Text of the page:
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Australia’s prosperity has historically been built on the back of hard work, innovation and a willingness to adapt quickly to new ways of doing business, says Matt Nurse


he National Transport Commission (NTC) believes that new technology is poised to drive major changes in

the global transport sector. It is our view that this will occur through both incre- mental improvements to established technologies and, increasingly, disruptive innovations that could fundamentally change the way we see transport services being provided. In Australia, these technology changes

may play a significant role in reshap- ing many aspects of our land transport systems over the next two decades. We also believe changes in technology could influence the future role of government in transport regulation, planning, invest- ment and operations. The five main disruptive technologies

that are more likely to affect our transport systems over the next 25 years are: • automation • connectivity • big data and improved analytics • the sharing economy, and • zero emission vehicles.

Where will these technologies take us? Their effects could be vast and almost endless in terms of changing what we know and do today. It is tempting to spec- ulate on how far these ripples may spread. But instead, we

existing legal framework to better accommodate increasingly auto- mated vehicles.

• Less reliance on fossil fuels as more fuel-efficient and eventually electric vehicles use our roads. This would significantly reduce fuel-based rev- enue for governments and push them to adopt different types of ‘user pays’ models.

• A dramatic reduction in vehicles on our roads and a significant decrease in private vehicle ownership levels. These challenge current forecasts that see our roads getting more and more congested.

need to think not about what could happen, but what is more likely to happen. With this in mind, the NTC believes a plausible future land transport system in Australia could have some or all of the following characteristics: • Increased transport automation. This is now regarded as almost a given and we are now looking at what needs to be done to facilitate the deployment of more automated vehicles on Aus- tralian roads. This includes removing regulatory barriers and examining other possible adjustments to the 25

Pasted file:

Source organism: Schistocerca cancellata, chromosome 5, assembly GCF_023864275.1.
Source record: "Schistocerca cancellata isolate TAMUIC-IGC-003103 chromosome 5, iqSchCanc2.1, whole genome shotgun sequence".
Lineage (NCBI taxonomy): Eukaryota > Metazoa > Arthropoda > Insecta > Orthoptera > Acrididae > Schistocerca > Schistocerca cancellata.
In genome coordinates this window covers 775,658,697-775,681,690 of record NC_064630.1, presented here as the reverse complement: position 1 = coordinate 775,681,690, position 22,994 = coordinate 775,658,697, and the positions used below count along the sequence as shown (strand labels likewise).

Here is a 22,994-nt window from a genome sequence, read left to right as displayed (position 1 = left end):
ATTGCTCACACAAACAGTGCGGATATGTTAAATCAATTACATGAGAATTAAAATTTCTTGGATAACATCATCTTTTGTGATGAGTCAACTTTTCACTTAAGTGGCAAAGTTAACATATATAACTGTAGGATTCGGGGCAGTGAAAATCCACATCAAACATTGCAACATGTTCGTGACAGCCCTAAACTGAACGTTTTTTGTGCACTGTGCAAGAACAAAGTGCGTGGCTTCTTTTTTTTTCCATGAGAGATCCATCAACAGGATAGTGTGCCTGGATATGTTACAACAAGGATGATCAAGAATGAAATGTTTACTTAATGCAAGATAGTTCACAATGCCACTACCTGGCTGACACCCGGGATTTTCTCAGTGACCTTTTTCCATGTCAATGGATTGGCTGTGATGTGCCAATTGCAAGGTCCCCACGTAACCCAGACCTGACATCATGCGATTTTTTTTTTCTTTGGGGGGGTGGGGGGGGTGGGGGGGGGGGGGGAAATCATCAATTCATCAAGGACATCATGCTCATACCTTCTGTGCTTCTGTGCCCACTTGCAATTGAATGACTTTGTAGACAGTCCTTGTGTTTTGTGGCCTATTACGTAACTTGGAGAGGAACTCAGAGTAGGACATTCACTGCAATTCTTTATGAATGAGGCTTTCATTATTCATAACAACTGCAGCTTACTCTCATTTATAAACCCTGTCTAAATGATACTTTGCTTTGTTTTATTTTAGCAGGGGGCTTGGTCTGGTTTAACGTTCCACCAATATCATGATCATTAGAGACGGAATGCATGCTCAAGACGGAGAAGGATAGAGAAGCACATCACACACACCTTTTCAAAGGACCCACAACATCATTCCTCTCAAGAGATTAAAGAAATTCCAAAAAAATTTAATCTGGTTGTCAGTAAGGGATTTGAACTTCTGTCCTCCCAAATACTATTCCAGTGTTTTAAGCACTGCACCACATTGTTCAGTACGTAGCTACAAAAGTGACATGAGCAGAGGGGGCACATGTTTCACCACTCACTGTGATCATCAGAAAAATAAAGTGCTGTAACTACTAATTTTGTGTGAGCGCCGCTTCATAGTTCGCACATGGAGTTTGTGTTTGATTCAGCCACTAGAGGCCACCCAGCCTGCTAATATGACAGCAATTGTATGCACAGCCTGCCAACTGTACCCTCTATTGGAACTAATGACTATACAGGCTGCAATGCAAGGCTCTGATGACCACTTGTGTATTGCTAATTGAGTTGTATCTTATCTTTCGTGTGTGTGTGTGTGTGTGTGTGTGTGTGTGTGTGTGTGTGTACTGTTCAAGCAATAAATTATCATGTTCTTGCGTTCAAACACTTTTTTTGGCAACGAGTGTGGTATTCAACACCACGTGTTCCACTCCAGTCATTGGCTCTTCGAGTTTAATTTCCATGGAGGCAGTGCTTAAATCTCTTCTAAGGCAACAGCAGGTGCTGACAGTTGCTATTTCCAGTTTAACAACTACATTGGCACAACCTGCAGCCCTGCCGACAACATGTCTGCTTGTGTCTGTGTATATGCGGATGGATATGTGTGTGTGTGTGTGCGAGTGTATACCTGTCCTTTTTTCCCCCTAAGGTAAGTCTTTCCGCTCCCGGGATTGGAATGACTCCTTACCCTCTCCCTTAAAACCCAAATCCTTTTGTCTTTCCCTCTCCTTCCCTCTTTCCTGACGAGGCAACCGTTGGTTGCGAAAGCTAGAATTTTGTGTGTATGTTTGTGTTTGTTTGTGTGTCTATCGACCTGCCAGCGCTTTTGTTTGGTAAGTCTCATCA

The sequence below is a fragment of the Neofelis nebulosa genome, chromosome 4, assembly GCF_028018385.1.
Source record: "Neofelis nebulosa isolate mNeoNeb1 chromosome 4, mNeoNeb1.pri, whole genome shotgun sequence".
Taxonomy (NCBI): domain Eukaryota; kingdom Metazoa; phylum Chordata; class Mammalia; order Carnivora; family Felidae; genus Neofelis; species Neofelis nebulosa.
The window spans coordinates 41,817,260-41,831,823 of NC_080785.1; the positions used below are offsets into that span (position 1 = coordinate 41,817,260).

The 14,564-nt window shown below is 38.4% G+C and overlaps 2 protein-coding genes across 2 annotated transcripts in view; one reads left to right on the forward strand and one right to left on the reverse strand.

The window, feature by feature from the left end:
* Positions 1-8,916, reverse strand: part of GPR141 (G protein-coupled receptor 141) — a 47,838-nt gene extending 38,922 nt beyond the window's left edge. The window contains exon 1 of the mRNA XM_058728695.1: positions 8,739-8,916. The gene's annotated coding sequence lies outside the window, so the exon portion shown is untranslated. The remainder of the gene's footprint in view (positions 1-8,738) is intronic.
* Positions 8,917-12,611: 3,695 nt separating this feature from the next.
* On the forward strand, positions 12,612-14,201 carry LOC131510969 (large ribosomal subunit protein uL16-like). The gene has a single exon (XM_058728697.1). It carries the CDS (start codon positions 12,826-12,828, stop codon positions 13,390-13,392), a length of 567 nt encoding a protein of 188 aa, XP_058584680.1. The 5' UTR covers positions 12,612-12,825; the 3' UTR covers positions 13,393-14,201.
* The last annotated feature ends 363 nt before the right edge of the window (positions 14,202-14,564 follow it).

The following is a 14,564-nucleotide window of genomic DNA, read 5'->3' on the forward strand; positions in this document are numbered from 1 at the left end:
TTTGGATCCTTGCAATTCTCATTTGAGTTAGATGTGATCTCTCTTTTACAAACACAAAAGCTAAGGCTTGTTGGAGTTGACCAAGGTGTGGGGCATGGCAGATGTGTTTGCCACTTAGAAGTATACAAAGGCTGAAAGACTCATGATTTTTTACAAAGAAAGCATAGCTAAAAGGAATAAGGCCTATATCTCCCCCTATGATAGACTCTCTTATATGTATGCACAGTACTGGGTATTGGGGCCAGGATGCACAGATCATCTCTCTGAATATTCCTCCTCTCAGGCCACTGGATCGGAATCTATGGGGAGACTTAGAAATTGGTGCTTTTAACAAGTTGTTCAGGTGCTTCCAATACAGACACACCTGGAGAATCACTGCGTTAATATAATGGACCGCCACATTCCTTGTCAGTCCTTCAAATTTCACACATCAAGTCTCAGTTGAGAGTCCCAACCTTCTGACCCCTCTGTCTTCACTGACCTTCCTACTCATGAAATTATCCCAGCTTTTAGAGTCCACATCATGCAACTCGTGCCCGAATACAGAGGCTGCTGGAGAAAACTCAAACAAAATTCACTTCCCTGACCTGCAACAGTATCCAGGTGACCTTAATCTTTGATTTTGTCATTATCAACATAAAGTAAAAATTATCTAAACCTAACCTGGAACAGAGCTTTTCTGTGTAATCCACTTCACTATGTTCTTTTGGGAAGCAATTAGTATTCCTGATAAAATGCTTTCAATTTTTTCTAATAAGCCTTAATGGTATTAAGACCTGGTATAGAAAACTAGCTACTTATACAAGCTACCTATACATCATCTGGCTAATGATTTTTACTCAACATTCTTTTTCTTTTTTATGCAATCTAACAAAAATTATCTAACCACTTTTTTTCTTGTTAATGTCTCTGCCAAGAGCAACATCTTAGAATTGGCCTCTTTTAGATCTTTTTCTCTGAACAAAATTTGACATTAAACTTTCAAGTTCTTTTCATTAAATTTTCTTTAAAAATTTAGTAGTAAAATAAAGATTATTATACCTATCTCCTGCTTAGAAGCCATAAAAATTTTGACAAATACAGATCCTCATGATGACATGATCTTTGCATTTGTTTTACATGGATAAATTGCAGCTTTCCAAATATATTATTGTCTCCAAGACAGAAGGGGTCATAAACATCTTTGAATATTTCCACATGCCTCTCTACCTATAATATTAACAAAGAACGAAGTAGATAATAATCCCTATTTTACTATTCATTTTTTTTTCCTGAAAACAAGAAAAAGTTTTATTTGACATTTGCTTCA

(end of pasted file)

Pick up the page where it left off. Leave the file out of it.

“big data, better analytics, connected vehicles and automation may allow businesses to provide highly personalised on-demand services”

WHY WOULD THIS HAPPEN? To put it simply: big data, better analyt- ics, connected vehicles and automa- tion may allow businesses to provide highly personalised on-demand serv- ices to customers and allow an increase in ride-sharing services. Some pundits suggest that a small number of com- panies will dominate in a future vehicle market, with large fleets of driverless vehicles servicing large customer bases. Some even suggest this could replace traditional public transport services in some instances, which challenges gov- ernment’s role in public transport. This future would also see consumers hav- ing a much greater range of


port options that they could move between seamlessly. The economics of shared automated vehicles may under- pin this. In such an envi- ronment of technol-

ogy-driven change, governments will need to respond quickly and decisively. Future regulatory models may need to address not only road safety concerns, but also data sharing, IT security and revenue issues. If fuel usage decreases dramatically, the current fuel-based revenue model will no longer work


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